DNA tests show herbal pills may not be what they seem

Updated: 2013-11-17 07:13

By Anahad O'connor (The New York Times)

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Americans alone spend an estimated $5 billion a year on unproven herbal supplements that promise everything from fighting off colds to curbing menopausal symptoms to boosting memory. Global sales of supplements and vitamins are estimated to be $84 billion.

But supplement buyers should beware: DNA tests show that many pills labeled as healing herbs are little more than powdered rice and weeds.

Using a test called DNA bar coding, a kind of genetic fingerprinting, Canadian researchers tested 44 bottles of popular supplements sold by 12 companies. They found that many were not what they claimed to be, and that pills labeled as popular herbs were often diluted - or replaced entirely - by cheap fillers like soybean, wheat and rice.

Consumer advocates and scientists say the research provides more evidence that the herbal supplement industry is riddled with questionable practices. Industry representatives argue that any problems are not widespread.

The researchers selected popular medicinal herbs, and randomly bought different brands of those products from stores and outlets in Canada and the United States.

Among their findings were bottles of echinacea supplements, used by millions of Americans to treat colds, that contained ground up bitter weed, Parthenium hysterophorus, a plant found in India and Australia that has been linked to rashes and nausea.

DNA tests show herbal pills may not be what they seem

Two bottles labeled as St. John's wort, which studies have shown may treat mild depression, contained none of the herb. Instead, the pills in one bottle were made of nothing but rice, and another bottle contained only Alexandrian senna, an Egyptian shrub that is a powerful laxative. Gingko biloba supplements, promoted as memory enhancers, were mixed with fillers and black walnut, a potentially deadly hazard for people with nut allergies.

Of 44 herbal supplements tested, one-third showed outright substitution, meaning there was no trace of the plant - only another plant in its place. Many were adulterated with ingredients not listed on the label, like rice, soybean and wheat.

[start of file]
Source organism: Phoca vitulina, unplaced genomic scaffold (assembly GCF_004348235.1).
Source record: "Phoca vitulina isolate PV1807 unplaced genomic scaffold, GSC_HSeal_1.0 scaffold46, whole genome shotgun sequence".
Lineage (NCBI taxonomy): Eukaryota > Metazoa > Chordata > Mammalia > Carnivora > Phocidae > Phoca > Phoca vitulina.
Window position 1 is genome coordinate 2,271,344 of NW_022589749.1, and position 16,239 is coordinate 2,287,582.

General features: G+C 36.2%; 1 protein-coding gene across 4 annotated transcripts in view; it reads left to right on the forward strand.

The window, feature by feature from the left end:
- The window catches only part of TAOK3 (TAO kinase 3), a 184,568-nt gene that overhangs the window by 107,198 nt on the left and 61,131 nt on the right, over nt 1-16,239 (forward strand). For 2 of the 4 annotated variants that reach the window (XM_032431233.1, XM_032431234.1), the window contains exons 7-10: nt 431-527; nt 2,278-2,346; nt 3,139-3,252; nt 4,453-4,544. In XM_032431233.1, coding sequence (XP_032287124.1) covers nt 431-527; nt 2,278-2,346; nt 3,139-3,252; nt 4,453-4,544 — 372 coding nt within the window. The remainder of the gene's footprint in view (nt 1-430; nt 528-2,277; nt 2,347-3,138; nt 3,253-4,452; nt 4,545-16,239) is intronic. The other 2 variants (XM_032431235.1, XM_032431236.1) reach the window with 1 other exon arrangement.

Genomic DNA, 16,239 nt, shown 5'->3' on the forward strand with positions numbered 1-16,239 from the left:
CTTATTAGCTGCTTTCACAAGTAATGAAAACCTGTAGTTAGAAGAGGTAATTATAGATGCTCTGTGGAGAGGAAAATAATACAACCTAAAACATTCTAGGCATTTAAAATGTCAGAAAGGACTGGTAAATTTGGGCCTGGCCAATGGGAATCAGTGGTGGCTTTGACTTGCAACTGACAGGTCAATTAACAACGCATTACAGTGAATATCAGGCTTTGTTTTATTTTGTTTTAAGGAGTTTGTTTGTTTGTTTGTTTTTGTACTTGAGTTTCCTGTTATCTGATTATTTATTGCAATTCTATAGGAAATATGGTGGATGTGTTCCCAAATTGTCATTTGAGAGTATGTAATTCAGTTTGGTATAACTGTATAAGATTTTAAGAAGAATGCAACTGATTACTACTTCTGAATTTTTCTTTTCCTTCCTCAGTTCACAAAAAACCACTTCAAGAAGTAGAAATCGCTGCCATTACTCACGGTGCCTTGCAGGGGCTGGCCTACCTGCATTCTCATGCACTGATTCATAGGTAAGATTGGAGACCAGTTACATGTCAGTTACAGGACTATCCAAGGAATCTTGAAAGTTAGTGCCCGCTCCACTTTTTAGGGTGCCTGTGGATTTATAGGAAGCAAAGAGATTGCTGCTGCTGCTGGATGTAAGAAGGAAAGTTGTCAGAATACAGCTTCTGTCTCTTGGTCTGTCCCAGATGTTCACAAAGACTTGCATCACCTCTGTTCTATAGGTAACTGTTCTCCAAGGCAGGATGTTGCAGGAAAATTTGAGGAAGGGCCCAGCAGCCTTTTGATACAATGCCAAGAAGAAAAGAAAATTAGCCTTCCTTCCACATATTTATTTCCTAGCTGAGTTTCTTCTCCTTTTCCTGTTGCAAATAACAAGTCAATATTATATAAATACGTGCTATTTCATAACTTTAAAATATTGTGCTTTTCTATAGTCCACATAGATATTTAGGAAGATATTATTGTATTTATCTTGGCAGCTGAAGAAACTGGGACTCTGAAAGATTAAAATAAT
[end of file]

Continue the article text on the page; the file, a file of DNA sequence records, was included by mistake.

In some cases, these fillers were the only plant detected in the bottle, said the study's lead author, Steven G. Newmaster, botanical director of the Biodiversity Institute of Ontario.

The findings, published in the journal BMC Medicine, follow a number of studies that have suggested a sizable percentage of herbal products are not what they purport to be. But because the latest findings are backed by DNA testing, they offer perhaps the most credible evidence of adulteration, contamination and mislabeling in the industry, a rapidly growing area of alternative medicine that includes an estimated 29,000 herbal products sold in North America.

"This suggests that the problems are widespread and that quality control for many companies, whether through ignorance, incompetence or dishonesty, is unacceptable," said David Schardt, a senior nutritionist at the Center for Science in the Public Interest, an advocacy group based in Washington.

Stefan Gafner of the American Botanical Council, a nonprofit group that promotes the use of herbal supplements, said the study was flawed, in part because the bar-coding technology it used could not always identify herbs that have been purified and highly processed.

"Over all, I would agree that quality control is an issue in the herbal industry," Dr. Gafner said. "But I think that what's represented here is overblown."

Dr. David A. Baker, a professor at Stony Brook University medical center in Long Island, New York, bought 36 black cohosh supplements from online and chain stores. Bar-coding tests showed that a quarter of them were not black cohosh, but instead contained an ornamental plant from China.

Dr. Baker called the state of supplement regulation "the Wild West," and said most consumers had no idea how few safeguards were in place.

"If you had a child who was sick and three out of 10 penicillin pills were fake, everybody would be up in arms," Dr. Baker said. "But it's O.K. to buy a supplement where three out of 10 pills are fake. I don't understand it. Why does this industry get away with that?"

The New York Times

DNA tests show herbal pills may not be what they seem

(China Daily 11/17/2013 page12)